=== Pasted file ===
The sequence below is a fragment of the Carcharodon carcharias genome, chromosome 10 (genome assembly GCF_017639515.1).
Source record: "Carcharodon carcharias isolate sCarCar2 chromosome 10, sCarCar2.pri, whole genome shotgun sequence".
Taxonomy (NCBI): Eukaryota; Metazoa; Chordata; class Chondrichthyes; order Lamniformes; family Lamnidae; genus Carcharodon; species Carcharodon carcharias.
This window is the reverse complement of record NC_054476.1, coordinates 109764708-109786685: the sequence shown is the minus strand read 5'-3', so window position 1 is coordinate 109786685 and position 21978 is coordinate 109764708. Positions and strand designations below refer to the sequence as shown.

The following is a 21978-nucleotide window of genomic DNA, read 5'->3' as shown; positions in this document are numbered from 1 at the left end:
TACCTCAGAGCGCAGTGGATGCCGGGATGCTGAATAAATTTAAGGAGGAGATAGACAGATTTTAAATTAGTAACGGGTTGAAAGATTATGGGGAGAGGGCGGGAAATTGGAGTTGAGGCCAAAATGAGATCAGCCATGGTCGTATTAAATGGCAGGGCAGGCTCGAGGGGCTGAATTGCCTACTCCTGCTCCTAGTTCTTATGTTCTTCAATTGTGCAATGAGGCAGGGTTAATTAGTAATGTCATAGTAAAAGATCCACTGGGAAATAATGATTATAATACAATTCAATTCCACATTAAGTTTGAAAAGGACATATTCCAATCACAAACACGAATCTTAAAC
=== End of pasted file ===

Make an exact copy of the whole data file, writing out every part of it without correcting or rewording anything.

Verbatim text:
The sequence below is a fragment of the Carcharodon carcharias genome, chromosome 10 (genome assembly GCF_017639515.1).
Source record: "Carcharodon carcharias isolate sCarCar2 chromosome 10, sCarCar2.pri, whole genome shotgun sequence".
Taxonomy (NCBI): Eukaryota; Metazoa; Chordata; class Chondrichthyes; order Lamniformes; family Lamnidae; genus Carcharodon; species Carcharodon carcharias.
This window is the reverse complement of record NC_054476.1, coordinates 109764708-109786685: the sequence shown is the minus strand read 5'-3', so window position 1 is coordinate 109786685 and position 21978 is coordinate 109764708. Positions and strand designations below refer to the sequence as shown.

The following is a 21978-nucleotide window of genomic DNA, read 5'->3' as shown; positions in this document are numbered from 1 at the left end:
TACCTCAGAGCGCAGTGGATGCCGGGATGCTGAATAAATTTAAGGAGGAGATAGACAGATTTTAAATTAGTAACGGGTTGAAAGATTATGGGGAGAGGGCGGGAAATTGGAGTTGAGGCCAAAATGAGATCAGCCATGGTCGTATTAAATGGCAGGGCAGGCTCGAGGGGCTGAATTGCCTACTCCTGCTCCTAGTTCTTATGTTCTTCAATTGTGCAATGAGGCAGGGTTAATTAGTAATGTCATAGTAAAAGATCCACTGGGAAATAATGATTATAATACAATTCAATTCCACATTAAGTTTGAAAAGGACATATTCCAATCACAAACACGAATCTTAAAC